In 1999 a survey was completed that determined the types and levels of pathogens in non-intact beef products. The information obtained in this survey indicated the need for further investigation in this category of products and an additional study involving inoculated pilot plant work by NCBA was carried out at ABC Research to determine the effect of various cooking temperatures on certain pathogens in blade-tenderized steaks. The results of this study indicated occasional survival of pathogens, particularly when the product was inoculated with high concentrations of the pathogen and cooked to a lower internal temperature. A subsequent survey study was conducted for NCBA by ABC Research to determine the sources and extent of microbial contamination in the commercial manufacture of blade-tenderized beef products. Salmonella was not detected in any environmental or product samples in that study and the levels of Listeria monocytogenes detected were very low (i.e., 2.4 and 2.8% of 520 product surface and 281 environmental samples, respectively). Furthermore, there was no evidence of transfer of naturally contaminating pathogens from the surface to the interior of blade-tenderized products. Internalization of aerobic plate counts and Enterobacteriaceae to the product interior by blade tenderization was only observed with high microbial loads on subprimal surfaces. Although the internalization rate could not be quantified in that study, a comparison of microbial contamination levels on the surface vs. the internal portions of tenderized subprimals suggested that the internalization rate of surface microbial contamination might be lower than previously believed. The results of that study also indicate that the primary source of the microbial contamination is the surface of the incoming subprimals and that the most effective intervention strategy to control the introduction of pathogens into the internal portion of these products would be to apply an intervention to the surface of the subprimals before they are subjected to blade tenderization. This type of intervention strategy combined with appropriate cleaning and/or sanitizing of the blade tenderizer and associated pre-tenderizer equipment should result in a significant reduction in the levels of pathogens on the surface of the subprimals and the blade tenderizing equipment. This, in turn, should result in a much reduced risk for introduction of pathogens into the interior of these products.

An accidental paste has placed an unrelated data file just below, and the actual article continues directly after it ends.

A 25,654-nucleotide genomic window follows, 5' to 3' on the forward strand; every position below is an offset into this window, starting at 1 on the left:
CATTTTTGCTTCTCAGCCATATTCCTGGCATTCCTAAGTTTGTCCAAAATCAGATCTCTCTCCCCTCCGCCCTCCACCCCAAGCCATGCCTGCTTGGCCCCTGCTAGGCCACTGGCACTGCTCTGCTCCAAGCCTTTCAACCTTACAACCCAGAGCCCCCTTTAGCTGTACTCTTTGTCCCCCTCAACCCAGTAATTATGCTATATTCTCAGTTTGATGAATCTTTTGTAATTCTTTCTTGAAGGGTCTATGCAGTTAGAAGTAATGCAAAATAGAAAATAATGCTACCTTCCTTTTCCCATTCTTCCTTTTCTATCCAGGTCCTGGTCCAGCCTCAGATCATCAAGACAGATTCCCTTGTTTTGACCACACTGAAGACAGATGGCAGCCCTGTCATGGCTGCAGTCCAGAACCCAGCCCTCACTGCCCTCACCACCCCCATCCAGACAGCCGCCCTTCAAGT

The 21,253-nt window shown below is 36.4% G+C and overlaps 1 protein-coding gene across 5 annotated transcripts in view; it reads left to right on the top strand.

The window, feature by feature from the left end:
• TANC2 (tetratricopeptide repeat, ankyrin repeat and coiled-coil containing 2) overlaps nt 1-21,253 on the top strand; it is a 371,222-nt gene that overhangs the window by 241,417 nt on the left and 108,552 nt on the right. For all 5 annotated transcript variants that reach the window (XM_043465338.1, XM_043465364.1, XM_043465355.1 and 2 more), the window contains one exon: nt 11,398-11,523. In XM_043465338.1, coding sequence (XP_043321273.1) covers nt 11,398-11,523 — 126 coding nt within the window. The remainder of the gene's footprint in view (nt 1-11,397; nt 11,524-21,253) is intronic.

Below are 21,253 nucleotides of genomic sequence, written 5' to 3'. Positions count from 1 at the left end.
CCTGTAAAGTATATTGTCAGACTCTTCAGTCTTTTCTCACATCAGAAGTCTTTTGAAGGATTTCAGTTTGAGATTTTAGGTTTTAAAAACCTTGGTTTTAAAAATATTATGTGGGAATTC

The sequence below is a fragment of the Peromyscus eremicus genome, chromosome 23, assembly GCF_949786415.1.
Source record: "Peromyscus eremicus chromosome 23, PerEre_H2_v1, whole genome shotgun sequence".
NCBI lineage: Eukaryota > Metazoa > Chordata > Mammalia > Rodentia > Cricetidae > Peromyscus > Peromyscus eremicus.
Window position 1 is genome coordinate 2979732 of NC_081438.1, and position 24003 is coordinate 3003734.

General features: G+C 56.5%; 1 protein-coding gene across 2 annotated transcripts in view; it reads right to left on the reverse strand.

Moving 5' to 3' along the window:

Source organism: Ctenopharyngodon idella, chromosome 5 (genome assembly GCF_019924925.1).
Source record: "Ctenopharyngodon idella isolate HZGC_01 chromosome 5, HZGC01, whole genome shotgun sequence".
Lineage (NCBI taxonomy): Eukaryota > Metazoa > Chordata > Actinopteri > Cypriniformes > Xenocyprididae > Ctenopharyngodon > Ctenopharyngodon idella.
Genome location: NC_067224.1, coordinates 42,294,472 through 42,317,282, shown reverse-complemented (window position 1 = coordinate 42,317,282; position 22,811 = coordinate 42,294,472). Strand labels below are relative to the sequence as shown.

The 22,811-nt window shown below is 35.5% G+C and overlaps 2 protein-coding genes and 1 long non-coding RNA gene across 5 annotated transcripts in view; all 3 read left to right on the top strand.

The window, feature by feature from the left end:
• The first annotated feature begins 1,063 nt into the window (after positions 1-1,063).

The stated objectives for this work were:
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